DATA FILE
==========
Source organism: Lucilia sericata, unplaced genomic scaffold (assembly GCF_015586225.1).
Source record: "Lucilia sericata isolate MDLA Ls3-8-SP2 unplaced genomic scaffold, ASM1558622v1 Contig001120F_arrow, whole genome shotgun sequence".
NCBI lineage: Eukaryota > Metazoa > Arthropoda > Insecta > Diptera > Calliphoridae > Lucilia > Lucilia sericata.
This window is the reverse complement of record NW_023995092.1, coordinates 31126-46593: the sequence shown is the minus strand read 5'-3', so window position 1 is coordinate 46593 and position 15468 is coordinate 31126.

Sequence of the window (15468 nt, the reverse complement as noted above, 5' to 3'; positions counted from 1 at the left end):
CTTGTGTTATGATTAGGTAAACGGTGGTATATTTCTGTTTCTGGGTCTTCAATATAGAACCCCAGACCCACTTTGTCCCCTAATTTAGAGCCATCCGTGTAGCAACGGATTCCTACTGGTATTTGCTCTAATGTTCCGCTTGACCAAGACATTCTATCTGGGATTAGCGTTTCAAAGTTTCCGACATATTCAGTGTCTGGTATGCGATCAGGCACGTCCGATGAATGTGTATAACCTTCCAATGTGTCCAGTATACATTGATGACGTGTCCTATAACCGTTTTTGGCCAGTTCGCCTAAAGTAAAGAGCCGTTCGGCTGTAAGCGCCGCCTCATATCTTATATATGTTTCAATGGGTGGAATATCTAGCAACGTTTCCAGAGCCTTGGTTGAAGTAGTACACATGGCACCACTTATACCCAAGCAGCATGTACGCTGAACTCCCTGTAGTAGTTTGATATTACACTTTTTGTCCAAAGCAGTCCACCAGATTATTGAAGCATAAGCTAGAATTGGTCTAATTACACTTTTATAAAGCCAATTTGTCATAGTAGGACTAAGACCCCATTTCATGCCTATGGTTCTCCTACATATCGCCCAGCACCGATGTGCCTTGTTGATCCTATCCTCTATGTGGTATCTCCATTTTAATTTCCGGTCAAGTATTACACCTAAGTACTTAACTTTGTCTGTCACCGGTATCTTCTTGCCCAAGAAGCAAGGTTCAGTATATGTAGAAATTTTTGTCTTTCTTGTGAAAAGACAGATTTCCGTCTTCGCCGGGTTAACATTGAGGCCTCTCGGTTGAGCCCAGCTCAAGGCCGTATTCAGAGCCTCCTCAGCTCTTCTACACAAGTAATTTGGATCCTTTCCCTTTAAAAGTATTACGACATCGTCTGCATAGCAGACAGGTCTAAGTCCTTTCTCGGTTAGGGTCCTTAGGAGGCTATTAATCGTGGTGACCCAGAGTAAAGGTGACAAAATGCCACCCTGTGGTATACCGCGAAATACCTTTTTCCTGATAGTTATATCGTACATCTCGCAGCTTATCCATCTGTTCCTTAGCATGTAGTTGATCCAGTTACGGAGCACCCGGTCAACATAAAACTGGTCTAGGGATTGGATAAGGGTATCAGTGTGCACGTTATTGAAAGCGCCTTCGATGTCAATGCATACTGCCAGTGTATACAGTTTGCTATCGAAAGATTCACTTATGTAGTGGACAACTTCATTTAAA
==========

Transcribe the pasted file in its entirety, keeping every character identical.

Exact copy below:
Source organism: Lucilia sericata, unplaced genomic scaffold (assembly GCF_015586225.1).
Source record: "Lucilia sericata isolate MDLA Ls3-8-SP2 unplaced genomic scaffold, ASM1558622v1 Contig001120F_arrow, whole genome shotgun sequence".
NCBI lineage: Eukaryota > Metazoa > Arthropoda > Insecta > Diptera > Calliphoridae > Lucilia > Lucilia sericata.
This window is the reverse complement of record NW_023995092.1, coordinates 31126-46593: the sequence shown is the minus strand read 5'-3', so window position 1 is coordinate 46593 and position 15468 is coordinate 31126.

Sequence of the window (15468 nt, the reverse complement as noted above, 5' to 3'; positions counted from 1 at the left end):
CTTGTGTTATGATTAGGTAAACGGTGGTATATTTCTGTTTCTGGGTCTTCAATATAGAACCCCAGACCCACTTTGTCCCCTAATTTAGAGCCATCCGTGTAGCAACGGATTCCTACTGGTATTTGCTCTAATGTTCCGCTTGACCAAGACATTCTATCTGGGATTAGCGTTTCAAAGTTTCCGACATATTCAGTGTCTGGTATGCGATCAGGCACGTCCGATGAATGTGTATAACCTTCCAATGTGTCCAGTATACATTGATGACGTGTCCTATAACCGTTTTTGGCCAGTTCGCCTAAAGTAAAGAGCCGTTCGGCTGTAAGCGCCGCCTCATATCTTATATATGTTTCAATGGGTGGAATATCTAGCAACGTTTCCAGAGCCTTGGTTGAAGTAGTACACATGGCACCACTTATACCCAAGCAGCATGTACGCTGAACTCCCTGTAGTAGTTTGATATTACACTTTTTGTCCAAAGCAGTCCACCAGATTATTGAAGCATAAGCTAGAATTGGTCTAATTACACTTTTATAAAGCCAATTTGTCATAGTAGGACTAAGACCCCATTTCATGCCTATGGTTCTCCTACATATCGCCCAGCACCGATGTGCCTTGTTGATCCTATCCTCTATGTGGTATCTCCATTTTAATTTCCGGTCAAGTATTACACCTAAGTACTTAACTTTGTCTGTCACCGGTATCTTCTTGCCCAAGAAGCAAGGTTCAGTATATGTAGAAATTTTTGTCTTTCTTGTGAAAAGACAGATTTCCGTCTTCGCCGGGTTAACATTGAGGCCTCTCGGTTGAGCCCAGCTCAAGGCCGTATTCAGAGCCTCCTCAGCTCTTCTACACAAGTAATTTGGATCCTTTCCCTTTAAAAGTATTACGACATCGTCTGCATAGCAGACAGGTCTAAGTCCTTTCTCGGTTAGGGTCCTTAGGAGGCTATTAATCGTGGTGACCCAGAGTAAAGGTGACAAAATGCCACCCTGTGGTATACCGCGAAATACCTTTTTCCTGATAGTTATATCGTACATCTCGCAGCTTATCCATCTGTTCCTTAGCATGTAGTTGATCCAGTTACGGAGCACCCGGTCAACATAAAACTGGTCTAGGGATTGGATAAGGGTATCAGTGTGCACGTTATTGAAAGCGCCTTCGATGTCAATGCATACTGCCAGTGTATACAGTTTGCTATCGAAAGATTCACTTATGTAGTGGACAACTTCATTTAAA